Princess Mary and her husband became the first royal newlyweds to acknowledge the crowd’s cheers from Buckingham Palace’s balcony in 1922, and in 1934, Prince George, Duke of Kent, and his bride, Princess Marina of Greece, added a further personal touch when they became the first members of the royal family to wave from the balcony to those massed below. This new intimate form of communication contrasted with the bowing that royalty had traditionally used to signal appreciation of a crowd’s ovation, and it immediately took off: at George V’s Silver Jubilee in 1935, the nine-year-old Elizabeth II could be seen waving to the people gathered outside the palace gates, and she did so again alongside her younger sister, Princess Margaret Rose, at their father’s coronation in 1937.

George V and Queen Mary present their daughter, Princess Mary, on the balcony of Buckingham Palace with her new husband, Viscount Lascelles, 28 February 1922. (Photo by Universal History Archive/UIG via Getty Images)

In the newsreel coverage of these events, special attention was devoted to the huge crowds that gathered to acclaim the royal family. The arrival of sound newsreels and BBC radio in the mid-1920s also enabled the media to convey the audial atmosphere that characterised these symbolic manifestations of national unity.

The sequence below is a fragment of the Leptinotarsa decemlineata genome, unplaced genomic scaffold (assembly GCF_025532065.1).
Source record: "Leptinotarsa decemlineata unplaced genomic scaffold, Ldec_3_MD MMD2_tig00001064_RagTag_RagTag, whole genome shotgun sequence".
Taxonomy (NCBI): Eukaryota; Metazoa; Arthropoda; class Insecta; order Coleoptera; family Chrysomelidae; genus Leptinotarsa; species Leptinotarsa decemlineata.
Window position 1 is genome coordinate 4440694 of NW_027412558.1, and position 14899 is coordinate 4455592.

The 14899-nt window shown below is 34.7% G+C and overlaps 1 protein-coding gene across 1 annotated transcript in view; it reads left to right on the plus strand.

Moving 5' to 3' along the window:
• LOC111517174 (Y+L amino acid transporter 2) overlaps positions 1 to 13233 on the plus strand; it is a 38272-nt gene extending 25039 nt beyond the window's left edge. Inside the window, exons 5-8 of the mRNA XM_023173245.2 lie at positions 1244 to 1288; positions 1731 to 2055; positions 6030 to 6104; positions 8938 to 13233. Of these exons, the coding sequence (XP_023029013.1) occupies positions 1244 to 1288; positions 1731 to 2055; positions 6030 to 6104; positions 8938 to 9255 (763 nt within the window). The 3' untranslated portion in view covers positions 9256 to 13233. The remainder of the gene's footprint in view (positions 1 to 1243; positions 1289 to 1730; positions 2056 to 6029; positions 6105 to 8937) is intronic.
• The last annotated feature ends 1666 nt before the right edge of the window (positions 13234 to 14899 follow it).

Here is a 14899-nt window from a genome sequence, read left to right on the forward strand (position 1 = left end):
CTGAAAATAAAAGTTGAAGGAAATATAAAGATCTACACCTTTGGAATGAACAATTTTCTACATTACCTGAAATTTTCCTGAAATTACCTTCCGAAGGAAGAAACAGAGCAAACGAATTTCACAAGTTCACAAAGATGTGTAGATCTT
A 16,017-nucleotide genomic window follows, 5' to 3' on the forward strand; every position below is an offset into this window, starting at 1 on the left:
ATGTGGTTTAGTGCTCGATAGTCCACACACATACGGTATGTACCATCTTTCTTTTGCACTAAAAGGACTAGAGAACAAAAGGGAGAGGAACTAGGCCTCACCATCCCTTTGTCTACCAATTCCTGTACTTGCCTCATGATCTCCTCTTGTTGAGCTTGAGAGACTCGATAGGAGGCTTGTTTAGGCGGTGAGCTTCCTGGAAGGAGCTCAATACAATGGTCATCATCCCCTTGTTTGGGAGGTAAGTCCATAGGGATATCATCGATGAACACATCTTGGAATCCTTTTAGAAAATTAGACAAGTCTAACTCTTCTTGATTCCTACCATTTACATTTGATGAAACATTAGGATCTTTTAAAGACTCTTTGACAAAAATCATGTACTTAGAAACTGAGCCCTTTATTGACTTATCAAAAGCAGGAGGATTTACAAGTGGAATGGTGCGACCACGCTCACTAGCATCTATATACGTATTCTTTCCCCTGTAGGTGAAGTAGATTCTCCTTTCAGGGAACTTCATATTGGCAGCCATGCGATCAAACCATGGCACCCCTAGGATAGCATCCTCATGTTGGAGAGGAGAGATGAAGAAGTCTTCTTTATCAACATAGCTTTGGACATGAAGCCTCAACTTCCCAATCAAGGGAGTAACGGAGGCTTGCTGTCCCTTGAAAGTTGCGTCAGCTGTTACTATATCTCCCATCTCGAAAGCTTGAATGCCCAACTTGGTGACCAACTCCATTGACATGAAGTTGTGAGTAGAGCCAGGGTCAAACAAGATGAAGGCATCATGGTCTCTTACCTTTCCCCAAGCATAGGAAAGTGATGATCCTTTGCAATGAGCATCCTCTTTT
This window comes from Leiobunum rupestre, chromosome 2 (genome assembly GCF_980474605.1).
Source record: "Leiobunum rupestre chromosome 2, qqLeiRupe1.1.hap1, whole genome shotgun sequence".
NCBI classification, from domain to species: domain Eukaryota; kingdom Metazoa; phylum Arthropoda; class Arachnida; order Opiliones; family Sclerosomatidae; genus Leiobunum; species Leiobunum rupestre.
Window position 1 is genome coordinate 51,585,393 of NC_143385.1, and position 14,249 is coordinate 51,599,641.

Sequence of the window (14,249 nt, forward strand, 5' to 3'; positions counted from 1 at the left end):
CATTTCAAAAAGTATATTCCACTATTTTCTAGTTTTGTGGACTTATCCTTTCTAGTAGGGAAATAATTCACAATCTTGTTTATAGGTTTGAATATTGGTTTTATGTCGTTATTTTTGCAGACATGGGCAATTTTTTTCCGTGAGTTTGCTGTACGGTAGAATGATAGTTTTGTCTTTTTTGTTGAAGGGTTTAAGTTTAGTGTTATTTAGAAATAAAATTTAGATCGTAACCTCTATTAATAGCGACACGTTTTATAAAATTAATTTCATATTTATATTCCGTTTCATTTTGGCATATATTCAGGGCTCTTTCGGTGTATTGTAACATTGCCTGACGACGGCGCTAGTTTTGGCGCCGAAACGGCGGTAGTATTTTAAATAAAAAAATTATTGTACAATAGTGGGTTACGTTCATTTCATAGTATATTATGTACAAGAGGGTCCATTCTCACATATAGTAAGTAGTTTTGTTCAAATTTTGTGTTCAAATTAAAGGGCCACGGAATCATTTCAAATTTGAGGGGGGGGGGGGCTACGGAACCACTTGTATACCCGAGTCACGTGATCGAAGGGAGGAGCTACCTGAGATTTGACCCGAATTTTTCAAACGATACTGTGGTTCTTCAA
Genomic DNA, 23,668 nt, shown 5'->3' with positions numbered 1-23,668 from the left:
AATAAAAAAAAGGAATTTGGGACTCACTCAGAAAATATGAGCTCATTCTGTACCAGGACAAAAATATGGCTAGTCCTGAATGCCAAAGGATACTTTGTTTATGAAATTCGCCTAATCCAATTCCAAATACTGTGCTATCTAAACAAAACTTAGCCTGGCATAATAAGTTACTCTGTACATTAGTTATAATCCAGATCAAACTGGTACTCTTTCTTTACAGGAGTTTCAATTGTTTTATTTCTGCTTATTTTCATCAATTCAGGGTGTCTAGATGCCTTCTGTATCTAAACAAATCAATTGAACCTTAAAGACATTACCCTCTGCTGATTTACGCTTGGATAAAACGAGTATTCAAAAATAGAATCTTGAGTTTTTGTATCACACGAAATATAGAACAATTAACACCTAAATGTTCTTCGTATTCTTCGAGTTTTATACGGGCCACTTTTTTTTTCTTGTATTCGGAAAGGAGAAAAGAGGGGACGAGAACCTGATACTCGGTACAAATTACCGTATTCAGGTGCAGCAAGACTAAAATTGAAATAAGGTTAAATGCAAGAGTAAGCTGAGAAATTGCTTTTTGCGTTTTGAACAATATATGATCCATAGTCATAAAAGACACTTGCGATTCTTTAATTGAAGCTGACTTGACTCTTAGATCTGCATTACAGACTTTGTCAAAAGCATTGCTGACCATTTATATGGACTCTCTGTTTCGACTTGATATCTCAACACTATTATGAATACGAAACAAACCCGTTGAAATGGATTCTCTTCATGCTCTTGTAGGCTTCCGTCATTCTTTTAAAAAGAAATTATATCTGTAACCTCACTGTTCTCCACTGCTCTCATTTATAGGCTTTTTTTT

Britain’s victory in the Second World War further enhanced the function of the palace balcony as a focal point for national celebration with the prime minister, Winston Churchill, famously joining the royal family there during the VE Day celebrations. The monarchy’s close association with the armed forces was similarly strengthened with the introduction of the RAF fly-past in these years. Initially popularised during the reigns of George V and George VI, it was as part of the televised balcony appearance following Queen Elizabeth II’s coronation that the fly-past was immortalised as a new ritual in the royal repertoire.

Now, more than 60 years on, the royal balcony appearance remains an important moment that encapsulates the abiding connection between British people and the crown. The royal protagonists who have stood and greeted their well-wishers from this platform have aged and changed over time, but the continuation of the British dynasty through the Windsor line and the focus on the family group as they smile and wave from the palace balcony helps to remind us of the enduring centrality of monarchy to public life and to the nation’s recent history.


Ed Owens is a historian and lecturer who is currently writing a new book on the relationship between the British monarchy, media and public in the 20th century.

This article was first published by HistoryExtra in June 2016